Conservative columnist explores America’s fading love affair with its president

DANA D'AMICO/THE CAMPUS
When we “like-like” someone else, we always romanticize our initial attraction. We point to the best and brightest attributes of the person we “like-like,” spending countless hours imagining each step that will bring us closer to true love. Problem is, this all occurs in our thoughts. Our brain dismisses any potential complication with rationalizations and best-case scenarios. When we finally get what we want, we usually notice reality isn’t as peachy as the fairytale that played out in our head.

This mindset consumed the American public as they became enamored with a Democratic up-and-comer named Barack Obama, even before he ran for presidency in 2008. It undoubtedly humbled the both of us after he became President. In 2004, he was honored as the keynote speaker at the Democratic National Convention before he was even a Washington politician.

And then he surprisingly won the Iowa Caucus and reminded us that we should all unite around the common feeling of “Hope.” In New Hampshire, he cited well-known historical examples where Americans overcame obstacles with the spirit of the slogan, “Yes We Can.” And after Obama accepted the Democratic Nomination in St. Paul, Mn. in June of 2008, he introduced the political ideal of “Change” : a common goal for all Americans, regardless of party affiliation, an ideal exemplified by actions throughout the nation’s history.

America started to have a little crush on Obama. We thought to ourselves, “Obama’s right, we all share hope for a better future in America,” or, “Obama’s right, every issue can be solved by saying, ‘Yes we can,’” and finally, “Obama’s right, all we need is change, a collective change.”

Then we found ourselves head over heels in love with Barack Obama. Nothing he could’ve done would’ve altered our belief that only Barack Obama could translate his campaign rhetoric of unity into a real change in government.

Obama and the American public were now what you would consider “Facebook Official.” Obama triumphed as the 44th President, but that’s where the fairytale ends. Things were great between Obama and the nation for a while, and then we got a little annoyed with each other. The American public began to see the limitations of a charmer like Obama. Cynics entered the fray.

The 24-hour news media treats President Obama like the The Situation treats his male roommates: leave your girlfriend near him, and you better believe she’s gonna go with him. That’s what happened with our relationship. Fox News, CNN and even MSNBC sweet talked us with their “The grass is greener on the other side” rhetoric. We began to see how Obama was having trouble passing just about everything he promised us leading up to the election. All of us “common folk” were still looking for jobs, still paying high premiums on health care and still receiving Social Security payments late.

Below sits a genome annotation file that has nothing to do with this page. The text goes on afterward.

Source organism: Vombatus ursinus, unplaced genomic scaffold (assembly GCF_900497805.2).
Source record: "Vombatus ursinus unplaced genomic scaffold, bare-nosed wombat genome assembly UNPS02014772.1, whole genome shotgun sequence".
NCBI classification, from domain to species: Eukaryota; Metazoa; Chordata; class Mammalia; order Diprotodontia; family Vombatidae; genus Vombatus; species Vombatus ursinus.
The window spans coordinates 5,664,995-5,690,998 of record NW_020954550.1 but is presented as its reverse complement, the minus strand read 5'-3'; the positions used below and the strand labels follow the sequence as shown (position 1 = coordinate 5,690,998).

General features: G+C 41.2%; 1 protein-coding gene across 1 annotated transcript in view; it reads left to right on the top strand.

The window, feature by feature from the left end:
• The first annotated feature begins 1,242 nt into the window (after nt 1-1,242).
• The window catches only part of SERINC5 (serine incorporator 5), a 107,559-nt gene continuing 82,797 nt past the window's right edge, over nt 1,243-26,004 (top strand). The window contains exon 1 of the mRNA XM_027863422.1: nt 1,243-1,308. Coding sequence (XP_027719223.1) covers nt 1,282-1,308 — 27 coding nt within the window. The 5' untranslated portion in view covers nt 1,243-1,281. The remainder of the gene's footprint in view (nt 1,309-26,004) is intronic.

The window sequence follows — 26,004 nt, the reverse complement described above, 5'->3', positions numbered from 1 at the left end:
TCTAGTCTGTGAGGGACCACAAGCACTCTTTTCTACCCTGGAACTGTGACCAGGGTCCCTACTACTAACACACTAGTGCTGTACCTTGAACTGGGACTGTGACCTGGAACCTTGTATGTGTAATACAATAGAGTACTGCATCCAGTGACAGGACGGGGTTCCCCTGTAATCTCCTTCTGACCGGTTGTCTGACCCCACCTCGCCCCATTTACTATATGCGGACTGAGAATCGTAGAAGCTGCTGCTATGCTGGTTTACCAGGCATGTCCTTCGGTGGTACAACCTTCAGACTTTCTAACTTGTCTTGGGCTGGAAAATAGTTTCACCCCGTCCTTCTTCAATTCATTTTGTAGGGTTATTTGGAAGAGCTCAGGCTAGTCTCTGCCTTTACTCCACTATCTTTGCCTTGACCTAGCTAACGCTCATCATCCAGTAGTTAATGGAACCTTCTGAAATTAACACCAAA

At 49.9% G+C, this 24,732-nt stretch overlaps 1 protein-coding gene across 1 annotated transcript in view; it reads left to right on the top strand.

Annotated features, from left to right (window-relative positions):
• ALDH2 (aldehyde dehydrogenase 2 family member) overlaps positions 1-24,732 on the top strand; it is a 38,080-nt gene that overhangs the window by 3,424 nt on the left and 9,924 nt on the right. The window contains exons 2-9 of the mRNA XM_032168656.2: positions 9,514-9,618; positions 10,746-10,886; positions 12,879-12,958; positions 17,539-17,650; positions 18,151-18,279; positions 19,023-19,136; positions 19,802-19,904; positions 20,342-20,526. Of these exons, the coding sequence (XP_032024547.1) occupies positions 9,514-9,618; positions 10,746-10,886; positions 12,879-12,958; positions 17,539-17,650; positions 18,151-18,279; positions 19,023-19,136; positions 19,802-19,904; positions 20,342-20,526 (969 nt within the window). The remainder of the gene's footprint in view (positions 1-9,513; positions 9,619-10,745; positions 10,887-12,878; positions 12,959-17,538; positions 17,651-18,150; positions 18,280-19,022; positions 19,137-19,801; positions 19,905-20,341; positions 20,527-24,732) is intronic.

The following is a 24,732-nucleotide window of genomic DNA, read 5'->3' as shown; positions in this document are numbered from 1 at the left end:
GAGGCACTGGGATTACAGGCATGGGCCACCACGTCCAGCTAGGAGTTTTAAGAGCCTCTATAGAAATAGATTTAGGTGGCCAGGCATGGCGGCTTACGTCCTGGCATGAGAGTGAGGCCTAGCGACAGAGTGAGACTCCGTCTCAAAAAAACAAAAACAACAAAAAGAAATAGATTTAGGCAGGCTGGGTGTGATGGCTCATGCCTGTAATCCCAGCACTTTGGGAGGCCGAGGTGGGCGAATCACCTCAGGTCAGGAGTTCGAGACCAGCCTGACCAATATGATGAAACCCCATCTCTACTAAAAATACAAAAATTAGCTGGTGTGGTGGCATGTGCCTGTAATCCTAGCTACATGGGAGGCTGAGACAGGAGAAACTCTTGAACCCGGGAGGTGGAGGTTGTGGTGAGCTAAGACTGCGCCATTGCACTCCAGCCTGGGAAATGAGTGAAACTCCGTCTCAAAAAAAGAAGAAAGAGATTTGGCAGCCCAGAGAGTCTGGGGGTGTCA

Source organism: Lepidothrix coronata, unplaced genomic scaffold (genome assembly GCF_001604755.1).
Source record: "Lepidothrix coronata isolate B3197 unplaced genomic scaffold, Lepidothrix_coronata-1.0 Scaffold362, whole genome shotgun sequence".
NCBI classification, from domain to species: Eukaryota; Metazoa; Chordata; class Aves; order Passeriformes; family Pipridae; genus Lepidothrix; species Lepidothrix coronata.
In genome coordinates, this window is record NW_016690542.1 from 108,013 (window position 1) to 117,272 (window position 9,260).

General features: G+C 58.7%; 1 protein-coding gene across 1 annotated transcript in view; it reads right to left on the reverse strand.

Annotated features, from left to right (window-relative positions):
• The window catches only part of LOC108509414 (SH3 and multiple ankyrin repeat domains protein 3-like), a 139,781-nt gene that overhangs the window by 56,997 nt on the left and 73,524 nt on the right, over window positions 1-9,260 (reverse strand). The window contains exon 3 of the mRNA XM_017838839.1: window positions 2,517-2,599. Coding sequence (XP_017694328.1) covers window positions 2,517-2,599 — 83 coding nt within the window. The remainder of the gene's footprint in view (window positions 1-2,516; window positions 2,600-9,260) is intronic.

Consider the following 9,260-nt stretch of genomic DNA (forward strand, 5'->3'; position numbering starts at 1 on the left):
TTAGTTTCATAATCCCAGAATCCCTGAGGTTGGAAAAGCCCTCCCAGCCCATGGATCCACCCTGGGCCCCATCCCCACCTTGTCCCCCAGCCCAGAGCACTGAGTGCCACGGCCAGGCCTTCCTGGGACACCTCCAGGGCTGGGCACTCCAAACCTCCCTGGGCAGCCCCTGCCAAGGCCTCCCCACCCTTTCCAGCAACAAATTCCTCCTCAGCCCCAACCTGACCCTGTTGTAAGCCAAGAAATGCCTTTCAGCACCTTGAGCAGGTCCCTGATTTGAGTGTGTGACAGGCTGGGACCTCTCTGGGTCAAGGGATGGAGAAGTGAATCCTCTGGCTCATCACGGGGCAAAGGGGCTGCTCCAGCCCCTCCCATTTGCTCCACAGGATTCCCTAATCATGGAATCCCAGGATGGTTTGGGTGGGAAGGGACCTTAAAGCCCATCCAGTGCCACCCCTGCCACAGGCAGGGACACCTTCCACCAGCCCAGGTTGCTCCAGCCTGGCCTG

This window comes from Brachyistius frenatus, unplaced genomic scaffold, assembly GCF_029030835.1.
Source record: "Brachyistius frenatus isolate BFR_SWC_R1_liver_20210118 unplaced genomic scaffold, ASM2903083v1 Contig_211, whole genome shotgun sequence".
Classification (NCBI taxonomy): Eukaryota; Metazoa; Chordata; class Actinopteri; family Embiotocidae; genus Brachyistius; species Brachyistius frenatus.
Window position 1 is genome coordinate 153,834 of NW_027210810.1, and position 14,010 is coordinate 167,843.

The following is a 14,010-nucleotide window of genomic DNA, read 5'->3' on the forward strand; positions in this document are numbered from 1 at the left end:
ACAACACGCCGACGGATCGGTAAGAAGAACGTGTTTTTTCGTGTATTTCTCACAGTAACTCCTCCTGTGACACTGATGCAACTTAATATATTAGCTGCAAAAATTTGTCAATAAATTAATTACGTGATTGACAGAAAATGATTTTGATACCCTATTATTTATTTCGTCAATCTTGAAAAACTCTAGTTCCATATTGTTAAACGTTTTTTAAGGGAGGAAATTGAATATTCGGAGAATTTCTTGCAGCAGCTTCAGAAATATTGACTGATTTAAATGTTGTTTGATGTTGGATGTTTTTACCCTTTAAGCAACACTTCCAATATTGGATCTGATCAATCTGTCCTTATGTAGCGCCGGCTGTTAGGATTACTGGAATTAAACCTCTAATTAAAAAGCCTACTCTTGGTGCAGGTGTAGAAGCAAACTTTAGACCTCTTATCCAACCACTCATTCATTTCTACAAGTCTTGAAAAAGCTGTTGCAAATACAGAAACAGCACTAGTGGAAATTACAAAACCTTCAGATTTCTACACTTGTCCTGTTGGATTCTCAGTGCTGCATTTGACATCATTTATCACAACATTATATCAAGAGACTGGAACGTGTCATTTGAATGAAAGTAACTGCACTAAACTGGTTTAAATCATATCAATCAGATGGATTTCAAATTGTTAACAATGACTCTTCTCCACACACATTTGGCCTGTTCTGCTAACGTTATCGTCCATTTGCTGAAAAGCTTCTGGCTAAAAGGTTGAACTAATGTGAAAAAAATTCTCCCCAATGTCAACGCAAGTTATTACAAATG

Politically speaking, Obama entered office with huge majorities in both the House and the Senate, more than President Bush ever had. The folksy Republican president anyone would drink a beer with passed any legislation he proposed with much less political capital, and far fewer political expectations.

In contrast, Obama had great expectations from the public and couldn’t pass a cold, much less any of his liberal agenda, without legislative concessions the President made for the feisty Republican minority.

Additionally, Obama lied to us about the political ideal of “Change” for American government. I suppose Republican leaders interpreted Obama’s campaign rhetoric something like this: “‘Hope’ for a candidate with as little experience as Obama to become President; ‘Yes We Can’ bully this inexperienced President in the media, in the public and in Congress; and ‘Change’ needs to begin with America’s simple-minded perception that a politics of sentiment has zero politically tangible results.” The Republican takeover in the 2010 mid-term elections magnified the limitations of Obama’s attempt at governing through general sentiment.

Obama’s campaign made us fall in love. He seduced us into believing that we could establish a long-term relationship. Obama’s tenure showed us why we shouldn’t trust ourselves when we fall in love with an inexperienced, charismatic politician. As a result, we’re in the midst of filing for divorce with Barack Obama. In the market for a new love interest in 2012, we may be seduced by an experienced old guy with a lot of money, and so the hopelessly romantic story continues.